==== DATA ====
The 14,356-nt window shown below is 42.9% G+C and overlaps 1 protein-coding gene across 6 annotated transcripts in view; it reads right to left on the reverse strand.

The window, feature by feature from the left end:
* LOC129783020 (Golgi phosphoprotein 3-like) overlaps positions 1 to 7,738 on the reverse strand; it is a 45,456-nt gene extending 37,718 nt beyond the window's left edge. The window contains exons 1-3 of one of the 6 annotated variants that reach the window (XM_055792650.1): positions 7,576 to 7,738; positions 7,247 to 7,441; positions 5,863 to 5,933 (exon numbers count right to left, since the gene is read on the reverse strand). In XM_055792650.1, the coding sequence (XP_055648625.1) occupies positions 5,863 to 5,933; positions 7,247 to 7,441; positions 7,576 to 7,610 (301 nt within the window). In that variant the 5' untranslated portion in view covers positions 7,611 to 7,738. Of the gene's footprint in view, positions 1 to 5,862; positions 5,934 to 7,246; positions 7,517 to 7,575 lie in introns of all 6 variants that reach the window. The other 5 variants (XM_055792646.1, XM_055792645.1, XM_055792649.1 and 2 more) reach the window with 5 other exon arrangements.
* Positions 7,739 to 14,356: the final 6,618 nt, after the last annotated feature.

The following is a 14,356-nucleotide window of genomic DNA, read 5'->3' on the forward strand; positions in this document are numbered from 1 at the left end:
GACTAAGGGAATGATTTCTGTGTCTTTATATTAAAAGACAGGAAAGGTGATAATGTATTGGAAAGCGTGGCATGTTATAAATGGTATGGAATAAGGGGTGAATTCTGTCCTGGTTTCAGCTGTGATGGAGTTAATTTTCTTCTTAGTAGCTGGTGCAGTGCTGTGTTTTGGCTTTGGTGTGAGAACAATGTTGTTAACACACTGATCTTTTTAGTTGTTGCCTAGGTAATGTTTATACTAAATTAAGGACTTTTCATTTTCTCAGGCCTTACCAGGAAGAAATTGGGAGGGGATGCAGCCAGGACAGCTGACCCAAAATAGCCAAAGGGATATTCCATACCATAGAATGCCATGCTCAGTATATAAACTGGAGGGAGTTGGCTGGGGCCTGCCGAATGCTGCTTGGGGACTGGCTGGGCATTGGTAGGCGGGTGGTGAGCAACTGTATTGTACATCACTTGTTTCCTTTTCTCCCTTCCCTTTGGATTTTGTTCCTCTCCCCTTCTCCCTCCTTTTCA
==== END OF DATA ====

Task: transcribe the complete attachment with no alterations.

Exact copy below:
The 14,356-nt window shown below is 42.9% G+C and overlaps 1 protein-coding gene across 6 annotated transcripts in view; it reads right to left on the reverse strand.

The window, feature by feature from the left end:
* LOC129783020 (Golgi phosphoprotein 3-like) overlaps positions 1 to 7,738 on the reverse strand; it is a 45,456-nt gene extending 37,718 nt beyond the window's left edge. The window contains exons 1-3 of one of the 6 annotated variants that reach the window (XM_055792650.1): positions 7,576 to 7,738; positions 7,247 to 7,441; positions 5,863 to 5,933 (exon numbers count right to left, since the gene is read on the reverse strand). In XM_055792650.1, the coding sequence (XP_055648625.1) occupies positions 5,863 to 5,933; positions 7,247 to 7,441; positions 7,576 to 7,610 (301 nt within the window). In that variant the 5' untranslated portion in view covers positions 7,611 to 7,738. Of the gene's footprint in view, positions 1 to 5,862; positions 5,934 to 7,246; positions 7,517 to 7,575 lie in introns of all 6 variants that reach the window. The other 5 variants (XM_055792646.1, XM_055792645.1, XM_055792649.1 and 2 more) reach the window with 5 other exon arrangements.
* Positions 7,739 to 14,356: the final 6,618 nt, after the last annotated feature.

The following is a 14,356-nucleotide window of genomic DNA, read 5'->3' on the forward strand; positions in this document are numbered from 1 at the left end:
GACTAAGGGAATGATTTCTGTGTCTTTATATTAAAAGACAGGAAAGGTGATAATGTATTGGAAAGCGTGGCATGTTATAAATGGTATGGAATAAGGGGTGAATTCTGTCCTGGTTTCAGCTGTGATGGAGTTAATTTTCTTCTTAGTAGCTGGTGCAGTGCTGTGTTTTGGCTTTGGTGTGAGAACAATGTTGTTAACACACTGATCTTTTTAGTTGTTGCCTAGGTAATGTTTATACTAAATTAAGGACTTTTCATTTTCTCAGGCCTTACCAGGAAGAAATTGGGAGGGGATGCAGCCAGGACAGCTGACCCAAAATAGCCAAAGGGATATTCCATACCATAGAATGCCATGCTCAGTATATAAACTGGAGGGAGTTGGCTGGGGCCTGCCGAATGCTGCTTGGGGACTGGCTGGGCATTGGTAGGCGGGTGGTGAGCAACTGTATTGTACATCACTTGTTTCCTTTTCTCCCTTCCCTTTGGATTTTGTTCCTCTCCCCTTCTCCCTCCTTTTCA